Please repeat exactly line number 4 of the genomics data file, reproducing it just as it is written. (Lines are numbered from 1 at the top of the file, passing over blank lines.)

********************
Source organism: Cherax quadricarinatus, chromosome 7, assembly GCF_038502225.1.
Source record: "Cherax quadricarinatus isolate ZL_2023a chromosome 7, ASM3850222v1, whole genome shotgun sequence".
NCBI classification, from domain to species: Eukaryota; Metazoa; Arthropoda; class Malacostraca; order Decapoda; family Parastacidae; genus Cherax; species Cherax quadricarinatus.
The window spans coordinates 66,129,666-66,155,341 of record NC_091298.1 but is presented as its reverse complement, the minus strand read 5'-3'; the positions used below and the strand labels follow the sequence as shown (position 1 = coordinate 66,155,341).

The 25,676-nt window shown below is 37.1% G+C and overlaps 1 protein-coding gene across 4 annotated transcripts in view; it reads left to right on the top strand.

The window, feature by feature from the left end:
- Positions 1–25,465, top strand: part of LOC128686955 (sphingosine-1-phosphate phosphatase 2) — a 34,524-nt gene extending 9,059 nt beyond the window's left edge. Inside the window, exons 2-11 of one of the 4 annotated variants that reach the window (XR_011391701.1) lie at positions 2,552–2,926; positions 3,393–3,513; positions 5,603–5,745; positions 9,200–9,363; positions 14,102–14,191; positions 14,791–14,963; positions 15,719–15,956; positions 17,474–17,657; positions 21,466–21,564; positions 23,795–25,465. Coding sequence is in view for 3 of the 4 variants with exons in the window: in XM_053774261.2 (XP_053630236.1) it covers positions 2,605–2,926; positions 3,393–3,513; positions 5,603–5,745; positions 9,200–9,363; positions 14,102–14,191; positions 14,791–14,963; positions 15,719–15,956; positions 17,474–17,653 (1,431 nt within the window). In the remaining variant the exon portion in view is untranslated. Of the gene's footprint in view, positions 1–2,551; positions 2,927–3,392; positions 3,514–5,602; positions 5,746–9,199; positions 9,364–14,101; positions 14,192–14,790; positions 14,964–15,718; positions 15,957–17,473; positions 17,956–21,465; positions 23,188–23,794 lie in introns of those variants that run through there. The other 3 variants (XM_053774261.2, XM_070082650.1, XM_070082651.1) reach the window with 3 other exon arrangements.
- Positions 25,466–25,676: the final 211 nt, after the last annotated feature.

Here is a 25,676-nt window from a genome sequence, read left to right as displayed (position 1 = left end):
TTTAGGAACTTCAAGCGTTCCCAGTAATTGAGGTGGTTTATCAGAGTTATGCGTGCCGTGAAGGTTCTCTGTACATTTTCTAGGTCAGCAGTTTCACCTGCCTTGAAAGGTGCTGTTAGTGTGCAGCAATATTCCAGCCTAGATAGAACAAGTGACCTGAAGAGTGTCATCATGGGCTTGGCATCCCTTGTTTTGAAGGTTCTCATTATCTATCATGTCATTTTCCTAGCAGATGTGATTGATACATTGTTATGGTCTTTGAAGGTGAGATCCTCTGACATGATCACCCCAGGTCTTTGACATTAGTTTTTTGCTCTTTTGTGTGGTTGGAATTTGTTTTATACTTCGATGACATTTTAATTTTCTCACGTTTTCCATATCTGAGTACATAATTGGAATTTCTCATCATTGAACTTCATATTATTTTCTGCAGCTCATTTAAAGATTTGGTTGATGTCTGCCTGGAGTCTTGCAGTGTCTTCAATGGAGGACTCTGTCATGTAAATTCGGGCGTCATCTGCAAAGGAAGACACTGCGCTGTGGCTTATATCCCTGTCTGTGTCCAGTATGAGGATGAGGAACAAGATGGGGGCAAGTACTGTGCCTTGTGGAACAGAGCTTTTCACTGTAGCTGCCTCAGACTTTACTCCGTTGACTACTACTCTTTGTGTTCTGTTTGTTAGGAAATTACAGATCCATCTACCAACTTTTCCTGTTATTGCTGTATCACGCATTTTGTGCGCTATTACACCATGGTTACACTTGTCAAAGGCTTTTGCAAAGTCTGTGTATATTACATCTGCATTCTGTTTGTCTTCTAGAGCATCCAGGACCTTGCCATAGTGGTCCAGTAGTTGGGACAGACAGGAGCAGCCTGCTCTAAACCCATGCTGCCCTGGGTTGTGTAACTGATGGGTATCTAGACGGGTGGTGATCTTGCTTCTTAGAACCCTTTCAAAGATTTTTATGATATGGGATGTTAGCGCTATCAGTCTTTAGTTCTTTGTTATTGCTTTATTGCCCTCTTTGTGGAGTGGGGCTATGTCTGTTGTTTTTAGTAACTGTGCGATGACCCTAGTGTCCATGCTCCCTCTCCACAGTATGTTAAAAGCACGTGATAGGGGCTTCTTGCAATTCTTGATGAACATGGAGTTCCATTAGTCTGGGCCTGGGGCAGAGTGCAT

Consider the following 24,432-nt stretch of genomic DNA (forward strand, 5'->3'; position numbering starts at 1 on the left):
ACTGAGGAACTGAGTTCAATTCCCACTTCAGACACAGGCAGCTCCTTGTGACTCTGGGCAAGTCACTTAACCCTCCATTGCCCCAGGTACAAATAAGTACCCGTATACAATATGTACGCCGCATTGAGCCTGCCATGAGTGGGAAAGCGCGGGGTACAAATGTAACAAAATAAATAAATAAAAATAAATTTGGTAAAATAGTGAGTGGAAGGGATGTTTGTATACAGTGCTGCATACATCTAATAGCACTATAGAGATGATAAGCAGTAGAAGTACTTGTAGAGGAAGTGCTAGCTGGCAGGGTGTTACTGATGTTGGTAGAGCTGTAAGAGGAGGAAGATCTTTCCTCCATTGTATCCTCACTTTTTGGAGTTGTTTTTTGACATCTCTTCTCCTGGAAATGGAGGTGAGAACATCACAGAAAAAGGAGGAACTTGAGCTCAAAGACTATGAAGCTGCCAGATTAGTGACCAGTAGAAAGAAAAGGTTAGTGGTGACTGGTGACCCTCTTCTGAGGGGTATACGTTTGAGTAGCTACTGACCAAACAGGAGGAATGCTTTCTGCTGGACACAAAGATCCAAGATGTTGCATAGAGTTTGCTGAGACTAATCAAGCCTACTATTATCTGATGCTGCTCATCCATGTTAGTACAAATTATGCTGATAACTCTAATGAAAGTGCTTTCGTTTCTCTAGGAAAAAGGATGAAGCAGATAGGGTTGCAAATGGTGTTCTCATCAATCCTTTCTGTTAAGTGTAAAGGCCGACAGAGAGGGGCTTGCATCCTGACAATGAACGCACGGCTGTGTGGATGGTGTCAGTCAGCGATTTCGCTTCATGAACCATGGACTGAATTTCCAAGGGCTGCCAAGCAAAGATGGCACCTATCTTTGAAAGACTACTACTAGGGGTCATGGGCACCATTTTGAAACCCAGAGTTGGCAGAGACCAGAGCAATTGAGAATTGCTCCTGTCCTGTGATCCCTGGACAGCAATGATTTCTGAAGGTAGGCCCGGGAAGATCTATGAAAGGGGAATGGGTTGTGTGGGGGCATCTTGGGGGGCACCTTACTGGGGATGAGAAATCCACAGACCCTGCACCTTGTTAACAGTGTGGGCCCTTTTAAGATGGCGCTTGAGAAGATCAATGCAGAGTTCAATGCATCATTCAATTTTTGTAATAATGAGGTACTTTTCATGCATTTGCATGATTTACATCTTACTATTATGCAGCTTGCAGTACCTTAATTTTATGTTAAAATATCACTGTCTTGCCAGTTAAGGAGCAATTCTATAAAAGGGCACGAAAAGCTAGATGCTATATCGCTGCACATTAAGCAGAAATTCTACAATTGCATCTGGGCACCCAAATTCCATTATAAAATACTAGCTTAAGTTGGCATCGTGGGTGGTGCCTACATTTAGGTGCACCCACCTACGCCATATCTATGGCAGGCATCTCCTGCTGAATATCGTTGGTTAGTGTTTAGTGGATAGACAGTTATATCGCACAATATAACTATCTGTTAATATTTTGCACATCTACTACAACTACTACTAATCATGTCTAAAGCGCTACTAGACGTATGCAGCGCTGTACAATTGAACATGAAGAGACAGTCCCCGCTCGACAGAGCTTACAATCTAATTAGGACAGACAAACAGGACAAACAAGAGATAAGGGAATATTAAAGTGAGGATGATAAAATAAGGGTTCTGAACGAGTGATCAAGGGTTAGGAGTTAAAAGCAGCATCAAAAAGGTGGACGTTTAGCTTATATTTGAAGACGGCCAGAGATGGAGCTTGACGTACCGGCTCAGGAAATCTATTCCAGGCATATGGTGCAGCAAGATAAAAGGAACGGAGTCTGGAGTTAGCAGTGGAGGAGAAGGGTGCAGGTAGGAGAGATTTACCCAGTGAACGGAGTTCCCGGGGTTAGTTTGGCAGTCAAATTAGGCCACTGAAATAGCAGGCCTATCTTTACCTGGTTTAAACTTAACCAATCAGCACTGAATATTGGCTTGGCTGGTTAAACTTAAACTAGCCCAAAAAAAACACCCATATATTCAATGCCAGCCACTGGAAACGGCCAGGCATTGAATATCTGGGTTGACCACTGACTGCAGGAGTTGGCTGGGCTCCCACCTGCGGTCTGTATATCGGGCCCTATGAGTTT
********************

The window spans coordinates 66,129,666-66,155,341 of record NC_091298.1 but is presented as its reverse complement, the minus strand read 5'-3'; the positions used below and the strand labels follow the sequence as shown (position 1 = coordinate 66,155,341).